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How to Hunt the Bedding Trails of Whitetail Deer Using Deer Attractants

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Editor’s Note: If you put deer attractants along the edges of trails that deer use every day, they don’t have to find the attractants but will pass by them regularly. You’ll see more deer at your deer attractant sites next to trails, than if you just put an attractant out in the middle of the woods where there’s no deer sign at all.

Hunting the buck as he goes to his bed presents another hunting opportunity. In most areas, when deer are being pressured, they will move to their beds just at daylight. By locating a buck’s food source and where he beds, you can place your stand and climb in it before daylight. Mike Fine, a friend and an avid deer hunter, emphasizes that, “I get as close to a bedding area as I can without disturbing the deer, so I have the most light. I hunt farther off the trails than most people I know and always on the downwind side. One of the mistakes people make is hunting too close to where they anticipate their shots. I primarily enjoy bowhunting, and usually bowhunters practice at distances of 30 yards or so. Then they try to set-up a closer shot at a closer range when they’re actually in the woods where the deer’s ability to detect them is much greater.”

In scouting a bedding region, you should spend as little time as possible to determine where to put your tree stand, because as Fine observes, “Deer won’t feel secure in a bedding area, if they detect human odor. Always scout bedding sites in advance of deer season before the bucks become sensitive to human sightings and smell. Also, I don’t cross any bedding trails, if I can avoid them, and will go out of my way to not cross them.”

Bedding areas are one of the best places to use a deer attractant. However, as Fine states, the chances of spooking a deer in a bedding area are very high. “If possible, get close to the bedding area as quietly and as scent-free as you can on a day when the wind’s blowing from the bedding site toward you. The stronger the wind, the better the odds that you won’t spook the deer you’re trying to take. Once you’re close to the bedding region, then with the wind in your face, put-out a deer attractant no more than one or two steps from that thick-cover area. A buck doesn’t want to come out of his bedding area during daylight hours. So, the shorter the distance the buck has to travel from his bedding area to get whatever he wants – food, water or sex – the more likely you are to lure him out of his bedding area.”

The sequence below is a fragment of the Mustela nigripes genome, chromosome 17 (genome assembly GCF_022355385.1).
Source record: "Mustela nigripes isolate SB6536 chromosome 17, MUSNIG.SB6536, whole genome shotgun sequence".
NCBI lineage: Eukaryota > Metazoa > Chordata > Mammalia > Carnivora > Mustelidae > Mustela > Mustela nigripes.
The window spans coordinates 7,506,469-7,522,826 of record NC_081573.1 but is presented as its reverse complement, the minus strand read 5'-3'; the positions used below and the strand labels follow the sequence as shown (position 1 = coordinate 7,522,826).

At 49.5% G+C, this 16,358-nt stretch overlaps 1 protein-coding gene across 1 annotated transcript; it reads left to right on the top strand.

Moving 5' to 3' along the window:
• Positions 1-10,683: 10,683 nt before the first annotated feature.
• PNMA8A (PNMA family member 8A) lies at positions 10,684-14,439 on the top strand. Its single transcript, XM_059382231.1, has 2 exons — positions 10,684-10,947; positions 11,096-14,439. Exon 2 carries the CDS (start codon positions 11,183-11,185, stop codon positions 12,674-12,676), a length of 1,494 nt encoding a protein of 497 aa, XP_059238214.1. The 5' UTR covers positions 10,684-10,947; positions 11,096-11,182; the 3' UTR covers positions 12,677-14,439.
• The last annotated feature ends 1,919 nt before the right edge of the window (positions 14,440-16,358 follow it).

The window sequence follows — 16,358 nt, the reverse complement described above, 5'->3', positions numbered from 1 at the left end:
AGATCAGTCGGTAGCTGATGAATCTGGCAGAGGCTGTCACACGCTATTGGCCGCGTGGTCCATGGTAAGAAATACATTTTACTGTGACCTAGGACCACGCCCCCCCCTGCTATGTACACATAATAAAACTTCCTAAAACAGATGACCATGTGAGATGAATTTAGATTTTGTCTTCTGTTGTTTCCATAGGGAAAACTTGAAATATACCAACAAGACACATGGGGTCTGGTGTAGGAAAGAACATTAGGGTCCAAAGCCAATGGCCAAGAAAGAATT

If you’ll put-out a deer attractant, so the buck only has to have about half of his body exposed to get the attractant, your chances of being able to see or take him are much greater. This tactic is far-more risky for a bowhunter than a gun hunter. A gun hunter can use this tactic and stay 50- to 100-yards away from a bedding site in a tree with a prevailing wind. But a bowhunter has to get close to that bedding area. Unless he’s totally scent-free, if the wind changes, he runs the risk of having the deer smell him before the deer smells the deer attractant. Bowhunters can use this tactic, but they must know or hope that they have the same wind direction all day when they’ll be hunting this site. Too, they must know that the wind won’t carry their human odor into the bedding area.

The late Clarence Yates, who took more than 100 deer with his bow, once said, “You should never hunt a deer’s bedding area when the wind’s blowing in the wrong direction. If you’re hunting next to lowlands, remember that air usually will move from higher elevations to the lower part of a hollow in the evenings. So, set-up on the lower side of the trail going to and from where the deer’s bedding. If you plan to hunt a bedding trail in the morning, don’t forget that, because air rises at that time, you should place your tree stand on the upper side of the trail. If I can’t reach a bedding site well before daylight and be on my stand with a favorable wind direction, then I hunt another place that day. I’ve learned that if I spook a buck coming to his bed, more than likely that’s the last time I’ll see that animal during the season.”

To learn more about hunting deer, go to John E. Phillips’s book, “How to Hunt Deer Up Close with Bows, Muzzleloaders and Crossbows” To receive your free book on “How to Make Venison Jerky,” go to

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